Nov 12, 2012, 12:46 PM
Registered: Sep 19, 2006
Moonbutt, two questions:
1. The widespread use of anti-bacterial agents is thought to be a contributor to the emergence of antibiotic-resistant bacterial. Furthermore, I would be concerned that frequent exposure to an antibiotic could increase an individual's risk of becoming infected with a resistant strain of bacteria. If use of anti-bacterial chalk became widespread in gyms, then I would be further concerned about the cumulative exposure to the anti-bacterial agent by users and employees of the gym. Contrary to healeyje, widespread adoption of anti-bacterial chalk in gyms would be expected to increase, not decrease, the probability of an MRSA outbreak from exposure at the gym. Finally, the question: Regarding your proposed product, should this be a concern, and if not, why not?
2. Would using your product be expected to be more effective than washing your hands after climbing, and if so, why?
Anti-bacterial soaps and antibiotics are completely unrelated. Indiscriminate use of antibiotics has increased resistance to antibiotics, and incorrect use of anti-microbial soaps could result in resistance to those chemicals too, but not to antibiotics.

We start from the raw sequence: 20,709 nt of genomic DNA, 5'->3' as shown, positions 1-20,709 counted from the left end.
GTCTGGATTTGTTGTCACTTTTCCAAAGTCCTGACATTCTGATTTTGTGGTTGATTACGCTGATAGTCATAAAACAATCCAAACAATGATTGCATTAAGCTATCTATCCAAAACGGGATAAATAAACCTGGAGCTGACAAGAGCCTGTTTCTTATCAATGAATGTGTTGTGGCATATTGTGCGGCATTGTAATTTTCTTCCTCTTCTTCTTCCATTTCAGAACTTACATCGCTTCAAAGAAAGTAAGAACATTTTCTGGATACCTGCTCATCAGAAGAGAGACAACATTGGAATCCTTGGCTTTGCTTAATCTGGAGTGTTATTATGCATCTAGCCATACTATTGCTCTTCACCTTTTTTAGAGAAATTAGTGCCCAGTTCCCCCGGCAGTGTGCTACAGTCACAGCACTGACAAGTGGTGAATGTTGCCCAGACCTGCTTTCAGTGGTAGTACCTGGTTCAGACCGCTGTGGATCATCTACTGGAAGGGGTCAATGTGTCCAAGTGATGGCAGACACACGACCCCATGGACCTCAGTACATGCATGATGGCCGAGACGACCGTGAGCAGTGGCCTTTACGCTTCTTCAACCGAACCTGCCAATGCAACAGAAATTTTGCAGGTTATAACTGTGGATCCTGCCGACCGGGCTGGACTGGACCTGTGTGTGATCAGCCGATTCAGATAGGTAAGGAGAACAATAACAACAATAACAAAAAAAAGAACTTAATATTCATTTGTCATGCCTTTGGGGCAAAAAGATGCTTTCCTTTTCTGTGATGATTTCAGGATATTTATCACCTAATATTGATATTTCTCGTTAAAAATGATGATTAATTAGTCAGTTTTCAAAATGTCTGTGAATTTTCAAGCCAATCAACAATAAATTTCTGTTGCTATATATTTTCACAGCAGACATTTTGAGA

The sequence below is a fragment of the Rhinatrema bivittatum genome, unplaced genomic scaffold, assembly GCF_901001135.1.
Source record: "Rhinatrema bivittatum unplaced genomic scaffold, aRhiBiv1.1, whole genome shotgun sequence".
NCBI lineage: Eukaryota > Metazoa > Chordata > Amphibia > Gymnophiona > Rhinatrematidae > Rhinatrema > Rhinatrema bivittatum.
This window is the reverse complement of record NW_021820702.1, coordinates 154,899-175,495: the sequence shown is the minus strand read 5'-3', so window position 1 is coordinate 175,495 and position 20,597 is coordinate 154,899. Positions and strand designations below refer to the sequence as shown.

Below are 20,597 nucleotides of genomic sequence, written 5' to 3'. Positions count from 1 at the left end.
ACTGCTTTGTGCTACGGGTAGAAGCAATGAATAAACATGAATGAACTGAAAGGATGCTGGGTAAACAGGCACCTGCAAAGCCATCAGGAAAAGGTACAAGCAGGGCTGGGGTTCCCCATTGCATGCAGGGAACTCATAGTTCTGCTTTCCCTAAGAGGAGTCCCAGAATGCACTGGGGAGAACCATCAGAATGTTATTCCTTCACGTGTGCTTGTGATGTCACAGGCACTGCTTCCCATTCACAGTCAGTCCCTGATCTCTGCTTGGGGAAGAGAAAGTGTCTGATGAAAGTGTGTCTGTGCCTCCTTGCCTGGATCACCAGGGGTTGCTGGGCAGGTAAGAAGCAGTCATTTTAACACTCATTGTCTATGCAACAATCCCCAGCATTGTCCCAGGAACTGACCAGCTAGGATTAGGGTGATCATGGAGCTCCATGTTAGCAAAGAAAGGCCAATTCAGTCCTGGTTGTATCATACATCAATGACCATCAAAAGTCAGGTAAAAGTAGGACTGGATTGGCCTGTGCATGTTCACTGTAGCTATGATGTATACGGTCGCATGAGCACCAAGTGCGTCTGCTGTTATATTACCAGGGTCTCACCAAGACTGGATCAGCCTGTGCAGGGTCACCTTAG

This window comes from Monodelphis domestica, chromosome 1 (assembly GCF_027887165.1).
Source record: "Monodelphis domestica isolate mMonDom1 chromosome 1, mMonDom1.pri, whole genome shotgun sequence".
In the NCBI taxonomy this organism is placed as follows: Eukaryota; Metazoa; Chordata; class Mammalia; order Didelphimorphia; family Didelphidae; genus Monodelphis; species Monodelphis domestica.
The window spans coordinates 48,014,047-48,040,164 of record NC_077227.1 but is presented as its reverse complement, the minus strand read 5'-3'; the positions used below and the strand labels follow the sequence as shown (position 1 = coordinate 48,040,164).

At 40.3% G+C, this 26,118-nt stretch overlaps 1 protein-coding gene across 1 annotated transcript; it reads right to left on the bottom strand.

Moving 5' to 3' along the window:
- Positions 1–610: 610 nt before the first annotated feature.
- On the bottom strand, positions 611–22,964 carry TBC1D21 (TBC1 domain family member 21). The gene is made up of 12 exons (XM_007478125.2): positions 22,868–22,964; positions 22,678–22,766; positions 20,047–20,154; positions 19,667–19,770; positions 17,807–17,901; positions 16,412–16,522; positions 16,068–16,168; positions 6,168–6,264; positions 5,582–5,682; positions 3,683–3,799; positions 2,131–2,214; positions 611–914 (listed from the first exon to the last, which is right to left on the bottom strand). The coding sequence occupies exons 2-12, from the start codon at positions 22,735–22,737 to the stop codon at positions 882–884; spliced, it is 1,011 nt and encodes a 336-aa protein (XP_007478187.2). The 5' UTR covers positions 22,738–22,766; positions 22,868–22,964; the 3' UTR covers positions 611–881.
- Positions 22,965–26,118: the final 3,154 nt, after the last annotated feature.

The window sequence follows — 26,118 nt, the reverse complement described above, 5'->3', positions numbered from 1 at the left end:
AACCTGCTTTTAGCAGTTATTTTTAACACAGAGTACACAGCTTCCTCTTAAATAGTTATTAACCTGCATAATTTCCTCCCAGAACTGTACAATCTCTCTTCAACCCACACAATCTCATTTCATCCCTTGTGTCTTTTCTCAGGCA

There are many other good reasons to avoid anti-microbial soaps, but that is not one.
No and no.
First jt's no: Use of anti-microbial agents can contribute to resistant strains, but the sanitizing effect is still the primary impact. This is why every hospital everywhere uses anti-microbial soaps and sanitizers. The short term gain may not be worth the long term cost, but it is still a short term gain.
Second, trad eddie's no: resistance in microbes is generally conferred through exchange of r-factor plasmids which quite commonly impart resistance to much more than just the original threat. Exposure to antiseptics can encourage antibiotic resistance.
(This post was edited by milesenoell on Nov 12, 2012, 12:48 PM)